We did it. We sailed our longest stretch at sea, 72 hours, 3 days from Puerto Real, Puerto Rico to Mayaguana, Bahamas. We have sailed 400+ miles before but faster due to the Gulf Stream. I am so proud of Radeen who had zero fear of standing watches in the black of night with no moon and no horizon sailing at 6-7 knots of boat speed rocking and rolling side to side. We both were exhausted upon arrival. simply from maintaining balance and trying to move around the boat. We are not long-distance sailors and we can not imagine longer legs, but for now, we are happy and feeling successful. Here is a map of the run.
You can see our live sailing tracks and also VIEW ALL TRACKS here:
You can also see JUST THIS SEASON’s map of where we have sailed
Our watch schedule
We really tried to maintain the Captain Blaine Parks watch schedule for two. But it is difficult for me (Hayden) to sleep when Radeen is alone at night on watch. So, I never get enough sleep and that makes this process far more difficult. When we sail with three people, that changes the entire game. Here is the schedule we tried to maintain for 3 days:
- 0600-1200 Radeen
- 1200-1800 Hayden
- 1800-2100 Radeen
- 2100-2400 Hayden
- 0000-0300 Radeen
- 0300-0600 Hayden
Meals were at 0600, 1200, and 1800. Again, not easy cooking or getting even a one bowl meal together. Radeen freezes the meals and they are then a warm-up and serve into one bowl. Here is our first dinner…Chicken Satay with peanut sauce, coconut rice, and peas.
The sailing winds
We waited for one week in Puerto Rico until all the squalls and rain and thunderstorms moved out of the area. This delay gave Cat and Bob of IP 370 Sea Lyon time to catch up with us. Once the stationary TROF and squalls left, we both departed for sea. This worked out so well as we had a predicted wind of 13-18 knots from 090 with gusts to 20-25 and squalls to 25k. Then the winds were to move to NNE at 15-19 gusting 20-25. These numbers on a course of 300 to 320 degrees placed the winds on a beam reach to broad reach for three full days. Our motoring was about 2-3 hours for battery charging and hot water for showers. The sailing was amazing. So, 2.5 gallons of fuel for 425 nm. Not bad. Here are some sailing photos.
A Sun Halo
This was so amazing. On day 3 at noon just south of the Turks and Caicos bank, I looked up at the sails and noticed this sun halo. From what I read,….. A halo is an optical phenomenon produced by light (typically from the Sun or Moon) interacting with ice crystals suspended in the atmosphere…….well now, that was really cool. So of course I shot about 50 photos, here are a few!
- Halo (optical phenomenon) – Wikipedia
- https://en.wikipedia.org › wiki › Halo_(optical_phenom…
Flying Fish Below Deck….yup
Imagine the thoughts this poor flying fish had when he took off out of the water and caught a flight up and over our cockpit then into the companionway and directly down below to crash land, not back in the water, but onto a hard teak floor. Sailing on a hard starboard reach, he flopped downhill and came to rest against our port sofa bunk. We never discovered him until breakfast daylight, and there he was. We were like…..WHAT??? how did this flying fish fly into the below decks. The only way was via the port side cockpit rolled up the enclosure. He was the largest flying fish I have ever seen. Poor guy.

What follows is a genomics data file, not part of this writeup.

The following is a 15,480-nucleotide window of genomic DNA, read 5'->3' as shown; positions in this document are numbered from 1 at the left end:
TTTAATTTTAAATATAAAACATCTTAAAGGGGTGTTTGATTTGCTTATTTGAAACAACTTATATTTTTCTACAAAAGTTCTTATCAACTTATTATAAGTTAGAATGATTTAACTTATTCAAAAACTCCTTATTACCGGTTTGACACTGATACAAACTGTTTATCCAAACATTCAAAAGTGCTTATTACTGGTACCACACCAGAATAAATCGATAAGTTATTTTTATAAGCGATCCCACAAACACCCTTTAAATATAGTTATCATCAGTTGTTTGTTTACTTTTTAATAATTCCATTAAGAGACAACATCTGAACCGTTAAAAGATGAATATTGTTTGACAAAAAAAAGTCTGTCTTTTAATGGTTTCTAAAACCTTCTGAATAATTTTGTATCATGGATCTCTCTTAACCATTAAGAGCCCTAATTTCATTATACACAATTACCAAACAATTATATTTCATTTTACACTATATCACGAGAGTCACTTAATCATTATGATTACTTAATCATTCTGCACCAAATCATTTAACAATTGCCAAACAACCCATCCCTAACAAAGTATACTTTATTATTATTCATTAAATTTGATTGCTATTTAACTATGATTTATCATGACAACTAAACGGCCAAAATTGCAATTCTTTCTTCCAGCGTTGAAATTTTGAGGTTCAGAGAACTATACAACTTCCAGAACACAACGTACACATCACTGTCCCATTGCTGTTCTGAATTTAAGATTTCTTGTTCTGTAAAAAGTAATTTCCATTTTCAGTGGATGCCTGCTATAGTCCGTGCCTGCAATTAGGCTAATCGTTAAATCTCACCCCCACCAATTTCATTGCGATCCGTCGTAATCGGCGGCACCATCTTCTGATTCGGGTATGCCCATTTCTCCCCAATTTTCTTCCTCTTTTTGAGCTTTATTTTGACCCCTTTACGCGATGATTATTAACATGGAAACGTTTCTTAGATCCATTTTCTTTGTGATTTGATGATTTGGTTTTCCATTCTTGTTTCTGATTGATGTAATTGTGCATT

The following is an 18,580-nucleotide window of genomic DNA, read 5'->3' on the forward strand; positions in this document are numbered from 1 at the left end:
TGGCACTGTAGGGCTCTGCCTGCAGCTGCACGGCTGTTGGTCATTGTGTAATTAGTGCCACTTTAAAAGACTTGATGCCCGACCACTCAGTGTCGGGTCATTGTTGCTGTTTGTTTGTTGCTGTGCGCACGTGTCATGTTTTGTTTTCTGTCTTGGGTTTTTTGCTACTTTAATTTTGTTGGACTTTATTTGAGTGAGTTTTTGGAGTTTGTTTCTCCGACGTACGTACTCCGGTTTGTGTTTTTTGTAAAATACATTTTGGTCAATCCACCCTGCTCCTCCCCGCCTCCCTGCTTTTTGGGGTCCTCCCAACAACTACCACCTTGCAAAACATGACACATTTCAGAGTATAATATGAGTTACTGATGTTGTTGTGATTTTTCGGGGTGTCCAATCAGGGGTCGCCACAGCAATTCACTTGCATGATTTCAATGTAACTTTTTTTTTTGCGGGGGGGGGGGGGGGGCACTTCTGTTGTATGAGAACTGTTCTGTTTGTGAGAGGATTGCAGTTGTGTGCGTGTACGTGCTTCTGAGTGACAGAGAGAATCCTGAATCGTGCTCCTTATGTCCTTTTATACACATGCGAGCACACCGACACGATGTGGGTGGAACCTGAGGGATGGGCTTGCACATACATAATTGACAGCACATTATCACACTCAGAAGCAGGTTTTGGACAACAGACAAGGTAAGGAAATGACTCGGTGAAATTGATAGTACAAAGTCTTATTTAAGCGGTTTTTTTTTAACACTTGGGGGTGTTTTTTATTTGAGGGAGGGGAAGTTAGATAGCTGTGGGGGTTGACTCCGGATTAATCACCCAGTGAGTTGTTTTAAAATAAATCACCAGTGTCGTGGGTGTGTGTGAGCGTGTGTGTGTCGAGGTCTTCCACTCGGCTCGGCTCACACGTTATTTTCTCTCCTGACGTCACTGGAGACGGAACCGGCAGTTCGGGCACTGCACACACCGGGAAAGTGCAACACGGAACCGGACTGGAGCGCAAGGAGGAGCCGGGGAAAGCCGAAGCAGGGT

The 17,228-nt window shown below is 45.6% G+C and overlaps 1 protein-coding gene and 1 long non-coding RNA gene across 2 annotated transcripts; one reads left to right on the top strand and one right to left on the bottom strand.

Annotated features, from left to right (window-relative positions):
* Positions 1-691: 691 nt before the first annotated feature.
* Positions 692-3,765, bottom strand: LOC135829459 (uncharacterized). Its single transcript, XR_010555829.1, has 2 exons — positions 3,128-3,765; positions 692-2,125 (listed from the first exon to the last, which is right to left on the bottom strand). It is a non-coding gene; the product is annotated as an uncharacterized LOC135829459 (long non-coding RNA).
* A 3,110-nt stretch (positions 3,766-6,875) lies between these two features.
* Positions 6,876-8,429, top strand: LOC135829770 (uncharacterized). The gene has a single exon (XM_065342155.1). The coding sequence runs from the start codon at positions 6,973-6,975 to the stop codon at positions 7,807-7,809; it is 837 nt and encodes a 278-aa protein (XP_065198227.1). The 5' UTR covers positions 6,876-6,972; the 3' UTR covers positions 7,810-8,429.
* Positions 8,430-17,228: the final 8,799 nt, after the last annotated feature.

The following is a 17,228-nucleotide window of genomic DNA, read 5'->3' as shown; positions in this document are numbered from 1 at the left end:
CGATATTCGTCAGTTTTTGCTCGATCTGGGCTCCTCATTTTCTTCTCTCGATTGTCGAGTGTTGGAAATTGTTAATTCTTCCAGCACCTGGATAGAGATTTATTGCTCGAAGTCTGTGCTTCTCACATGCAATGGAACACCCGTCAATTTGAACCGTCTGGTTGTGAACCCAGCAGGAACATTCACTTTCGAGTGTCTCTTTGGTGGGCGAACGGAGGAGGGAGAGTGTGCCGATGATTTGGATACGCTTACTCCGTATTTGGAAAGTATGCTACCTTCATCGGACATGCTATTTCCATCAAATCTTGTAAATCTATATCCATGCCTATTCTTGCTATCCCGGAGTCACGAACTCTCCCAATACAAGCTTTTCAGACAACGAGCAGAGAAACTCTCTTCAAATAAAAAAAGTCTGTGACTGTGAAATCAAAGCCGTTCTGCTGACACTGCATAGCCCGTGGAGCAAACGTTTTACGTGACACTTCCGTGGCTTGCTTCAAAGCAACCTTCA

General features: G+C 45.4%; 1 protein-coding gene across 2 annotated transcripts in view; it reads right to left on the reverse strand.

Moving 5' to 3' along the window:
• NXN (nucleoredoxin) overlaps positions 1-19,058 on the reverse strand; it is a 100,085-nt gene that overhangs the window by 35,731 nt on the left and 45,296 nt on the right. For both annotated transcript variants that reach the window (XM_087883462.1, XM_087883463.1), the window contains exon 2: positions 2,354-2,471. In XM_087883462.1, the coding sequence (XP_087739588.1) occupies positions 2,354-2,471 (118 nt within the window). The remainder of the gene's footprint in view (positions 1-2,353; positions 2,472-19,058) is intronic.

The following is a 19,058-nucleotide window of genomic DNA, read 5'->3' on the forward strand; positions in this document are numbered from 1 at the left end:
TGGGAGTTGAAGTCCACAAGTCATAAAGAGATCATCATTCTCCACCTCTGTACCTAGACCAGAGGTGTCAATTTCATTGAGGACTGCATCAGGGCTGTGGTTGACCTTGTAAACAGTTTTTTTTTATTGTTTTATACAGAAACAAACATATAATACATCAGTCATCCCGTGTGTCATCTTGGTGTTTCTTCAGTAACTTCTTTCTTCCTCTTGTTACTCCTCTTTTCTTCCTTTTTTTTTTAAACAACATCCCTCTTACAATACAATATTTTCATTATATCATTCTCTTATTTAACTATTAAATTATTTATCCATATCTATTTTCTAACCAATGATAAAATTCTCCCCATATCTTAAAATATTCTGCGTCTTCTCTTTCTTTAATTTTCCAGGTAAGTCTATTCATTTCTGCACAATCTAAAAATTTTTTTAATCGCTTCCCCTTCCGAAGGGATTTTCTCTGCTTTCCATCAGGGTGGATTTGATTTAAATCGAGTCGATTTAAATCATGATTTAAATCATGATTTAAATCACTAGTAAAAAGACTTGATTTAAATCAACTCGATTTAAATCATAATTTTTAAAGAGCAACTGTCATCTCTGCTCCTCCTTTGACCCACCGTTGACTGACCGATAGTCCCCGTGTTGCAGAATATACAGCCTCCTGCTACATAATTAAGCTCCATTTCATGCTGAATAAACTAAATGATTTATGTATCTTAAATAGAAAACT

Arrival Mayaguana, Abraham’s Bay
After 3 days at sea, we arrived Mayaguana and thought we would just drop anchor off the lee shore and rest. We needed rest and we also heard that you can not check into the Bahamas here. So the plan was to drop anchor where the guides say to anchor and sleep. Well, we arrived at 6 am, and by 730 am I am fighting with my anchor chain and 55 lbs. Rocna anchor wrapped around rocks 30 feet down at Start Bay. I dropped in the sand but that must have been only 1 inch of sand and we dragged it right under and around large rocks nearly the size of the boat.
Once freed, we decided to try the west shore, Betsy Bay, only to find out that a north swell was running and 6-foot waves were crashing onto the beach making it impossible to anchor there. Now, we needed to bash back EAST into the 20-knot tradewinds to work our way into Abrahams Bay, a place we did not want to go due to tons of coral heads. With no other option other than to go back to sea and keep sailing, we decided to work our way into the reef area. Remember, we are exhausted and all we want to do is drop anchor and sleep. This all took us from 6 am arrival til 1130 when we dropped anchor. OMG, one shot of rum finally and we crashed!
The REWARD….the Bahamas Waters
After sleep and hot showers we awoke to this….look at this beautiful water. We had great news via VHF from the local ambassador, Scully, who informed us that we now can clear into the Bahamas here, saving us a long sail to Clarence Town. After completing the lengthy clearing-in process and paying for our cruising permit at the new online government website, we went ashore with Bob and Cat to complete clearing-in. The Island Administrator, Ms. Chatham, was very helpful and pleasant to talk to. It was still time-consuming for our paperwork to be sent to Matthew Town, Inguaga Customs officer and to be returned. We felt so welcome by everyone we met!
Next up….an Island Tour with SCULLY, the man of Mayaguana
Today, should be a fun day with Scully showing the flock of pink flamingos and taking us to shelling beaches and then a traditional Mac & Cheese and BBQ chicken lunch at his sister Vicki’s home. This is a unique place and so remote.